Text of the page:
The matter proceeded to Detailed Assessment where Master Haworth ruled that the CFA was meant to cover only procedural issues such as service and jurisdiction. Master Haworth held that neither the solicitors nor Counsel could recover fees for work after 23 May 2012 because such fees were not within the scope of the CFAs and no other enforceable retainer existed to entitle them to charge such fees. Master Haworth found that the CFA definition of “win” had been achieved by the order of 23 May 2012 therefore the scope of the agreement had come to an end. Counsel’s CFA was with Taylor Hampton and the Defendants had no liability to pay the fees, furthermore Counsel’s CFA did not identify the corporate Defendants as clients.  As the Defendants were not liable for the fees, they were not recoverable from the Claimants due to the indemnity principle.

The Defendants appealed this decision to the High Court where the appeal was dismissed by Warby J on 8 July 2016. The Defendants then appealed to the Court of Appeal which resulted in the judgment of Lord Justice McCombe on 7 February 2018. The limited grounds of appeal were that the fees after 23 May 2012 were covered by the written retainer or an implied quantum meruit retainer resulting from ongoing instructions, that Counsel’s fees were recoverable following a Deed of Rectification dated 30 July 2015 which extended Counsel’s CFA to cover the corporate Defendants, and that even if the work done by Counsel was not subject to the CFA it was alternatively payable on a quantum meruit retainer.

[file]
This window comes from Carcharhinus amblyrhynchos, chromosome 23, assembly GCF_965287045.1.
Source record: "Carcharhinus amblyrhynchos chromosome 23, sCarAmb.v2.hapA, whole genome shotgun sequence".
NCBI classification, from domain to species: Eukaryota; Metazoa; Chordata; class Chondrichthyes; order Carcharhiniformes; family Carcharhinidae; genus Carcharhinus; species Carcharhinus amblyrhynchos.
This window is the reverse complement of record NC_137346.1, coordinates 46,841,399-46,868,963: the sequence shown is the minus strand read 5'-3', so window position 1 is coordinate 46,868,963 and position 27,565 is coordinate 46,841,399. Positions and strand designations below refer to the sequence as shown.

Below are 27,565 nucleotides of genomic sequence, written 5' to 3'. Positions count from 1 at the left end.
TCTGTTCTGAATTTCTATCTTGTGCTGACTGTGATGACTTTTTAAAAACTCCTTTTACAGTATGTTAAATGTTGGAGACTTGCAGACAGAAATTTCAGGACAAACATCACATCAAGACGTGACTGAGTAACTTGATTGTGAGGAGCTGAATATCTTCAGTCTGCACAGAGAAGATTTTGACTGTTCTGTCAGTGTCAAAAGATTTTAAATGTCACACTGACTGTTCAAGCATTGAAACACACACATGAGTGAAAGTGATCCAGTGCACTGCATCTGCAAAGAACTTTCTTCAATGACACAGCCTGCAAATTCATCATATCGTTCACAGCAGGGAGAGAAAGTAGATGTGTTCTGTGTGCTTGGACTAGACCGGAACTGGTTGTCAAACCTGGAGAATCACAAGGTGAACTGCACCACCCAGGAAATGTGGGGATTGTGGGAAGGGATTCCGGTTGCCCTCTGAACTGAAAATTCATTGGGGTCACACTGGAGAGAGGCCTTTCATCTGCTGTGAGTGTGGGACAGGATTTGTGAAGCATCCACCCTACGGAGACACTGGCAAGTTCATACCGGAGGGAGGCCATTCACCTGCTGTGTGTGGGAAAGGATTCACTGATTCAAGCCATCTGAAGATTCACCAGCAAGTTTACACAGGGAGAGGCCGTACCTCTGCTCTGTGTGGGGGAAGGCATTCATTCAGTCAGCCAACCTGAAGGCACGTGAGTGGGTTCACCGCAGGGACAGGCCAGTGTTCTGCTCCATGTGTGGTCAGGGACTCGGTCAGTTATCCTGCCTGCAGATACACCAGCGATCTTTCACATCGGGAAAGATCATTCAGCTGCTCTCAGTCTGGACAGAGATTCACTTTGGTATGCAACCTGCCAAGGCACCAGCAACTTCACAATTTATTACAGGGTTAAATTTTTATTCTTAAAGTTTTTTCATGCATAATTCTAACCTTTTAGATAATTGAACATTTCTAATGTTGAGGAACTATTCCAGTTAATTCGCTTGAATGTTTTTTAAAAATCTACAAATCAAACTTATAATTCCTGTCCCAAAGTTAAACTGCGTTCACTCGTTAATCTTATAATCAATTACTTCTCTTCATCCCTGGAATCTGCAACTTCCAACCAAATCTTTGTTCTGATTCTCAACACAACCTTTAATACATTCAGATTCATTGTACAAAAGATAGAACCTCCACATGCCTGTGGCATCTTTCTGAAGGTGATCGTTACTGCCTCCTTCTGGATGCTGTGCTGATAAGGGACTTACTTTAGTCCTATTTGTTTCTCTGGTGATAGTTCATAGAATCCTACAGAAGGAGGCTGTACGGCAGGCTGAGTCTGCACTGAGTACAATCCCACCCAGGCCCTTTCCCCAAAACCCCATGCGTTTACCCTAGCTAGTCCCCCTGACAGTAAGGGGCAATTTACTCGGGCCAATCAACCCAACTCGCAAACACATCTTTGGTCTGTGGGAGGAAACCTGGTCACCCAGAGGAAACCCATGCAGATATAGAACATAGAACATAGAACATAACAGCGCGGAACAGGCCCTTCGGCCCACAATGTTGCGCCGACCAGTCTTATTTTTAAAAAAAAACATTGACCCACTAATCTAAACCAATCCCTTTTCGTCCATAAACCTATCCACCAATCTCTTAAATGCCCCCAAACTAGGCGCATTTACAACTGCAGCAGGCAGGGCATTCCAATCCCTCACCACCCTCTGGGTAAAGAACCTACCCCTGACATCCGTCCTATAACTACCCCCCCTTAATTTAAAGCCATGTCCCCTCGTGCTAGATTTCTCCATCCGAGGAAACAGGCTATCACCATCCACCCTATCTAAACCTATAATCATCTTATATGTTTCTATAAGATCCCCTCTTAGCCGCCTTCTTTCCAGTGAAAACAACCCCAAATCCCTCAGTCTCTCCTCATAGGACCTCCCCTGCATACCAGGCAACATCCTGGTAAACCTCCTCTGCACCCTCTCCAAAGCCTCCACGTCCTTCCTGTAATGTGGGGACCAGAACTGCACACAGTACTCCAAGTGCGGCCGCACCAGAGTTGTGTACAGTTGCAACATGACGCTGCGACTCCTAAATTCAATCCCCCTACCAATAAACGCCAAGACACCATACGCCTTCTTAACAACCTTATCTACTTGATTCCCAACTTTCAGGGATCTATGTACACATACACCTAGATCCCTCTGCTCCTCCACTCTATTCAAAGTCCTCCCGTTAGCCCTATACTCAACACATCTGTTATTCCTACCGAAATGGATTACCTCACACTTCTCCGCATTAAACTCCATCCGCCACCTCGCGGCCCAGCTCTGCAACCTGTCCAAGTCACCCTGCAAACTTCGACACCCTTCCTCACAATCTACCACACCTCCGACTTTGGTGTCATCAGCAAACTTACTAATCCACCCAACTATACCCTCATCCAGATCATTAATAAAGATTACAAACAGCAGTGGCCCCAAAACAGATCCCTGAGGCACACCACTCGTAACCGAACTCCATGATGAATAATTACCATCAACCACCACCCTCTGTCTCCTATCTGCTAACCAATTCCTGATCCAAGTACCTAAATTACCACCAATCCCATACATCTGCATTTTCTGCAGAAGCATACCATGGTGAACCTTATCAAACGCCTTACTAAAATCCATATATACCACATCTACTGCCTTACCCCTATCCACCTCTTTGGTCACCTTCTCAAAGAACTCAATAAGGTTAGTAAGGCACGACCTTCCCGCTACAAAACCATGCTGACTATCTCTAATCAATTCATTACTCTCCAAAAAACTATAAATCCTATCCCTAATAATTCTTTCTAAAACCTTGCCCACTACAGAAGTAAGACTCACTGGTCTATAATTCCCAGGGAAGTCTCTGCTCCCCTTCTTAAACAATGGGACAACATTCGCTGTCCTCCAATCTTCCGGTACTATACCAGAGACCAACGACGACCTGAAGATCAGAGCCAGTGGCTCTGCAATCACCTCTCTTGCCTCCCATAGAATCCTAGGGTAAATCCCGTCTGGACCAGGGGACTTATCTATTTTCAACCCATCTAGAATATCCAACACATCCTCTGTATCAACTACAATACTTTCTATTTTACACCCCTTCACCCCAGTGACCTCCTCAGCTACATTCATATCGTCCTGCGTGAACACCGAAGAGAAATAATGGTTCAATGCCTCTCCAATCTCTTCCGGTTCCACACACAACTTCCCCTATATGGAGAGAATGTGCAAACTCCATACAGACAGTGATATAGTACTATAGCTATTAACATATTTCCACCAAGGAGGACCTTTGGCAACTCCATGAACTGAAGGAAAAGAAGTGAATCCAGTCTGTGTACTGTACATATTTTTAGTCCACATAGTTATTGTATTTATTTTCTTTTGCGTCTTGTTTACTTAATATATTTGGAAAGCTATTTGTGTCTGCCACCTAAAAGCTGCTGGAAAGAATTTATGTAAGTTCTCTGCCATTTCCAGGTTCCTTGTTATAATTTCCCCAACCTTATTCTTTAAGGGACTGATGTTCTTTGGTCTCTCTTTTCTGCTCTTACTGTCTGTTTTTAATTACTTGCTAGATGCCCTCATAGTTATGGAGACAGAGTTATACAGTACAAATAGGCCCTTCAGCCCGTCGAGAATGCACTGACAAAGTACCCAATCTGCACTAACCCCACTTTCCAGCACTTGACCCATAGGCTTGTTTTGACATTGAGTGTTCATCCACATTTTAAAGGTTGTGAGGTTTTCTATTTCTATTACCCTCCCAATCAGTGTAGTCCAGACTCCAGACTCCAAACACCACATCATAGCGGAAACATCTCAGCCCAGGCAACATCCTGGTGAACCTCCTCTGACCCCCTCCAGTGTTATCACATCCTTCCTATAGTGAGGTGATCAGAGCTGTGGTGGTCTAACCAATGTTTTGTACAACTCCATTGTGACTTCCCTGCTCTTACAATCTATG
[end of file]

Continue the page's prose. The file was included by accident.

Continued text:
At appeal, Lord Justice McCombe confirmed the lower decisions that it was “impossible” for a conventional retainer to continue alongside a CFA and that the Defendants understood that the CFA superseded the original conventional retainer. With regard to the quantum meruit arguments, the Appellants relied upon Adams v Improved Motor Coach Builders Ltd [1921] 1 KB 495 (CA) that a client who instructs a solicitor comes under an obligation to pay for it. The Court distinguished Adams as in that case Mr Adams had no express agreement with the solicitors instructed by his Trade Union, however the facts in this case involved two express agreements and there was never any renegotiation of the understanding of the conditional fee basis.  It was “unfortunate” that the solicitors had not confirmed in writing the fee agreement for ongoing work. This dismissed the quantum meruit arguments.

In terms of Counsel’s Deed of Rectification, the Respondents relied upon Kellar v Williams [2004] UKPC 30 which found that variation of a fee paying agreement to increase the liability for fees when made subsequent to the costs order can be disregarded by the paying party. Lord Justice McCombe found that the retrospective variation of Counsel’s CFA, after the making of the costs order, could not be effective to increase the liability of the paying parties.

The appeal was therefore dismissed on all grounds.

The moral of the story? You may think that the Jackson Reforms led to an Orwellian regime of fixed costs, but this decision is common-sense rather that totalitarian dystopia. If you want to avoid committing thoughtcrime, please ensure that your retainer properly covers the scope of the work you undertake. Once the costs liability has crystallised, it is too late to correct any errors.

Christopher Knibb